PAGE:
...images from planet Earth
Saturday 27 December - Arrival / Ziguinchor
An early morning arrival at Dakar airport was followed a few hours later by a flight to Ziguinchor, the main town in the Casamance region of southern Senegal. I had booked Le Perroquet for its riverside location. Yellow-billed storks shrieked continuously on the large baobab trees close by. This turned out to be the nicest part of the town. Ziguinchor is an ugly and unmaintained town with little to see. I spent the day relaxing, reading and once the temperature dropped I went for a walk through the town. On the way to a restaurant I met Ibrahim, who was selling wooden carvings. He told me about some live music playing at the Alliance centre. We went along and watched some two really good bands, most notably Coumba Gawlo Seck, a well known singer from Dakar.
Sunday 28 December - Afiniam / Ziguinchor
I'd booked a tour with the hotel to Afiniam, a village an hour away by pirogue. I booked it because I wanted a reason to stick around in Ziguinchor, and I managed to get price down significantly. It was a two hour ride on a pirogue to Afiniam. We saw numerous bird species perching on the mangroves, or fishing from above the river. The first place we stopped at was a house with creepy human and animal figures carved into the walls, depicting village scenes. We lunched at a campement and walked to a home where we were shown the uses of the exotic fruits that grow locally. Nearby, traditional dances were being performed for some government ministers who were visiting. Spent the evening wandering around Ziguinchor.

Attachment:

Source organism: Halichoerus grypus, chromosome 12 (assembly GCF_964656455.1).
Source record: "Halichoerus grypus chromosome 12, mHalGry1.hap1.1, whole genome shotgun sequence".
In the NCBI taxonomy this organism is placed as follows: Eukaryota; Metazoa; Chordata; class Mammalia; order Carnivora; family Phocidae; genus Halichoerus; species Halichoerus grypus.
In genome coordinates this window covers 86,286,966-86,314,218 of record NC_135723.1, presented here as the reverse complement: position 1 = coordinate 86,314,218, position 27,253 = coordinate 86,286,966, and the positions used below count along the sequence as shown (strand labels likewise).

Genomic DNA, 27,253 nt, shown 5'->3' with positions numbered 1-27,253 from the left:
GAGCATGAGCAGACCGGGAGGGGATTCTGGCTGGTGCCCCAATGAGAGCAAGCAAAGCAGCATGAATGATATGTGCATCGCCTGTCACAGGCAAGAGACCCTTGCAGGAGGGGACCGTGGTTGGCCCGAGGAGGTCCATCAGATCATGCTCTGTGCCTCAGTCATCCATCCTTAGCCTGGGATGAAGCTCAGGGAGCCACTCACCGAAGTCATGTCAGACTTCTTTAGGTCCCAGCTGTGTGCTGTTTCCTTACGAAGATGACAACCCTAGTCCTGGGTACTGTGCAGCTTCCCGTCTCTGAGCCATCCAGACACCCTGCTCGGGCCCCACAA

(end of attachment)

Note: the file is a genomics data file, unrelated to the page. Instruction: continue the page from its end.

Monday 29 December - to Oussouye / Elinkine
Took a sept-place (seven seater Peugeot taxi) to the town of Oussouye. In the back next to me, a woman was reading loose pages from the Bible. Oussouye sounded like a nice place and I'd been recommended a campement to stay at. A local boy, 'Charles', walked me to the place and I hung out here for a while, enquiring at a local travel agency about getting to Point St George, but that was looking extremely difficult, involving a very long walk. Plus Oussouye didn't seem to have much to offer. So I changed plans and decided to continue onto Elinkine. I was joined by Saikou, who I met two years ago in Gambia. He'd just arrived after a long journey across southern Senegal. We took a taxi with a shattered windscreen, held together with a Senegal flag in the centre, and two additional people squeezed in, including two in the front passenger seat. The scenery was pretty, with rice plantations and lush green trees. The fertile lands of Casamance provides Senegal with much of its produce. The Campement Villageois d'Elinkine was situated on the bank of the Casamance river, with palm trees lining the bank. The beach faced west, and as I arrived the sun was setting in a hazy sky, and I was greeted with a gorgeous sunset. I'd finally found the Africa I'd come to Senegal for.
Tuesday 30 December - Elinkine